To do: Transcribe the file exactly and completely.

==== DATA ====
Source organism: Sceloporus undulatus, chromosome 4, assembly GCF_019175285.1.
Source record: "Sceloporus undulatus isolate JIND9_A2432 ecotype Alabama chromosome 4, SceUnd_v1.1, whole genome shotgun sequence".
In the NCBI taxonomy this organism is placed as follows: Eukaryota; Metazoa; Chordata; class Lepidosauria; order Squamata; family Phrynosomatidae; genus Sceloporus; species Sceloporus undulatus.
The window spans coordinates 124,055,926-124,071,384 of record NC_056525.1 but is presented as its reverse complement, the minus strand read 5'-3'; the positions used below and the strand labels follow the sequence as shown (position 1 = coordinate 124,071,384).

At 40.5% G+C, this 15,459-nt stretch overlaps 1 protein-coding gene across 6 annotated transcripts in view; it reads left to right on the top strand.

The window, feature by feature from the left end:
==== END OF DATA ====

Source organism: Sceloporus undulatus, chromosome 4, assembly GCF_019175285.1.
Source record: "Sceloporus undulatus isolate JIND9_A2432 ecotype Alabama chromosome 4, SceUnd_v1.1, whole genome shotgun sequence".
In the NCBI taxonomy this organism is placed as follows: Eukaryota; Metazoa; Chordata; class Lepidosauria; order Squamata; family Phrynosomatidae; genus Sceloporus; species Sceloporus undulatus.
The window spans coordinates 124,055,926-124,071,384 of record NC_056525.1 but is presented as its reverse complement, the minus strand read 5'-3'; the positions used below and the strand labels follow the sequence as shown (position 1 = coordinate 124,071,384).

At 40.5% G+C, this 15,459-nt stretch overlaps 1 protein-coding gene across 6 annotated transcripts in view; it reads left to right on the top strand.

The window, feature by feature from the left end: